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Survey shows positive signs for GPs in training


Jolyon Attwooll


3/02/2023 4:57:31 PM

The results of this year’s Medical Training Survey are broadly encouraging for general practice, but there are a few concerning trends.

GP in training
There was a positive response to the quality of teaching and supervision among GPs in training.

Better work–life balance, more flexible training, highly rated teaching and less chance of encountering bullying and harassment than other specialties: that was the good news for GPs in training from the results of the latest Medical Training Survey.

The results of the anonymous survey, which is carried out annually by the Medical Board of Australia and AHPRA and this year included a 56% response rate, were published this week. 

The RACGP’s National Director of Training, Associate Professor James Brown, noted several encouraging results, as well as a number of areas of concern.

The 86% positive rating for teaching quality given by RACGP respondents, which exceeded the overall national response (82%), particularly caught his attention. 

‘I was taken by the positive response to the quality of teaching and supervision, which is the core of training,’ Associate Professor Brown told newsGP

‘There was a positive response about the culture that the registrars experience and a high rating on the suitability of training for preparing for a career in general practice. 

‘Also, interestingly, there was quite a positive response to our assessment processes and given the challenges that they’ve had over the last few years, I thought that was excellent.’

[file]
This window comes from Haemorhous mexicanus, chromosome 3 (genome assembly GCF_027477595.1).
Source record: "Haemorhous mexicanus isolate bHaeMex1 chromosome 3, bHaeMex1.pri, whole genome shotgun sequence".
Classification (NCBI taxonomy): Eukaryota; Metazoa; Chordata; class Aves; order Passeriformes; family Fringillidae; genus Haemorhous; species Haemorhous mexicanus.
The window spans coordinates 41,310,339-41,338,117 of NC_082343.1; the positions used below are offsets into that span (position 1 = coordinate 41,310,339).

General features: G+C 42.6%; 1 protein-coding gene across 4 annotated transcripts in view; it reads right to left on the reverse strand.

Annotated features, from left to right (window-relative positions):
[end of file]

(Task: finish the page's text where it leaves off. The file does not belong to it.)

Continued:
With the responsibility for training GPs now transferred to the RACGP and the Australian College of Rural and Remote Medicine, Associate Professor Brown is keen to acknowledge the role of the Regional Training Organisations (RTOs). 

‘We need to recognise that training has been delivered by the [RTOs], and they need to be given credit for that. 

‘We are building our program based on the foundations that they have established.’

However, the survey has also attracted attention for the depressing picture it paints of the experience of Aboriginal and Torres Strait Islander medical trainees. 

It showed 55% of Aboriginal and Torres Strait Islander respondents reported experiencing or witnessing bullying, harassment, discrimination and racism. That compared to 34% of trainees overall, a situation described as ‘totally unacceptable’ by the Medical Board of Australia Chair Dr Anne Tonkin. 

As in previous years, fewer GPs in training reported experiencing and witnessing concerning behaviour in the course of their studies compared to other specialties.

While more than one in five of the medical trainees (22%) who responded to the survey said they had experienced bullying, harassment, discrimination and/or racism in the past 12 months, that number stood at 15% for GPs in training. 

Three in 10 medical trainees saying they had witnessed such behaviour, in contrast to 18% of those at the college. 

For Associate Professor Brown, however, that number remains too high even if it compares favourably to elsewhere.

‘Certainly, the issues of bullying, harassment and racism weren’t as prominent in our feedback,’ he said. 

‘However, they are present and that needs to be considered seriously because it’s completely unacceptable for registrars to be experiencing those things. 

‘While a significant amount of it related to interactions with patients, there was also bullying and harassment and racism reported within their workplace and among their colleagues.